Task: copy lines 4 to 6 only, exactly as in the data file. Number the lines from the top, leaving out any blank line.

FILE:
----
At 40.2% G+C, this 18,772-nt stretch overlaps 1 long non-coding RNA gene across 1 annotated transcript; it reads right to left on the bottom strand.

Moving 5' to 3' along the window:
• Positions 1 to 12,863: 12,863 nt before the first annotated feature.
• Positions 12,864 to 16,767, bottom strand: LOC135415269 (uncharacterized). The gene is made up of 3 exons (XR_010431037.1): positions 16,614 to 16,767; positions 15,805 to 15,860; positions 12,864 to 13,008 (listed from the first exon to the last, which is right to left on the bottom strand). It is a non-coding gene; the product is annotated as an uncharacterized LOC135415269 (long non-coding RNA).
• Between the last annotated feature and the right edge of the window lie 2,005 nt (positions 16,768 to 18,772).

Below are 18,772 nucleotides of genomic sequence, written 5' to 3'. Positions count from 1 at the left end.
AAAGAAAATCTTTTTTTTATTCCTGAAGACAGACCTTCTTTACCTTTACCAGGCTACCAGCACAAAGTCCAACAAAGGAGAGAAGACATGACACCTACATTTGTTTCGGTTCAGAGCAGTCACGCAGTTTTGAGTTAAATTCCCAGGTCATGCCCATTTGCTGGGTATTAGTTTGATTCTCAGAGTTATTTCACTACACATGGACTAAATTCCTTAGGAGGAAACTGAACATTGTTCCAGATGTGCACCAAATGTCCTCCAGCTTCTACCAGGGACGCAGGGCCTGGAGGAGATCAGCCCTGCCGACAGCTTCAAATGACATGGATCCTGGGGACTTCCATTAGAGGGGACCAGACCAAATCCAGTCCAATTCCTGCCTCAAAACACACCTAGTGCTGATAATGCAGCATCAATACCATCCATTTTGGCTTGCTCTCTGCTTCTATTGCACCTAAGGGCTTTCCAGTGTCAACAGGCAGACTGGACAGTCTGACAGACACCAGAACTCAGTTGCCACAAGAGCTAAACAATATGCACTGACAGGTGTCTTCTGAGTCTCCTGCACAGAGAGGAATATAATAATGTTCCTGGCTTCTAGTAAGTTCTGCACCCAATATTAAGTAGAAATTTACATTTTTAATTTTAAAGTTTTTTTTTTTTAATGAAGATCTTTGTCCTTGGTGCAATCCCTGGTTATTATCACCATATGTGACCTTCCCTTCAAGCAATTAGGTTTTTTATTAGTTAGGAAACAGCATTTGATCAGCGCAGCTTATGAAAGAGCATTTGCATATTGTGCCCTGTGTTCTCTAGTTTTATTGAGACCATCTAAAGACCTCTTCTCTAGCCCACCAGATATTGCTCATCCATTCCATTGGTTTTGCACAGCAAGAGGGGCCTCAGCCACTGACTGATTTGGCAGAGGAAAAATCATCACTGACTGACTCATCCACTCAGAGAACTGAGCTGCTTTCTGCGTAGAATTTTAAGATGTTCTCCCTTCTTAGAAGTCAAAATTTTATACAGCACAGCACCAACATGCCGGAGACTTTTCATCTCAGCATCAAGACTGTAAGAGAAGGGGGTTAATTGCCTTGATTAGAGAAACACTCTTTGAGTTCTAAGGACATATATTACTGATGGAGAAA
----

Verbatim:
• Positions 12,864 to 16,767, bottom strand: LOC135415269 (uncharacterized). The gene is made up of 3 exons (XR_010431037.1): positions 16,614 to 16,767; positions 15,805 to 15,860; positions 12,864 to 13,008 (listed from the first exon to the last, which is right to left on the bottom strand). It is a non-coding gene; the product is annotated as an uncharacterized LOC135415269 (long non-coding RNA).
• Between the last annotated feature and the right edge of the window lie 2,005 nt (positions 16,768 to 18,772).

Below are 18,772 nucleotides of genomic sequence, written 5' to 3'. Positions count from 1 at the left end.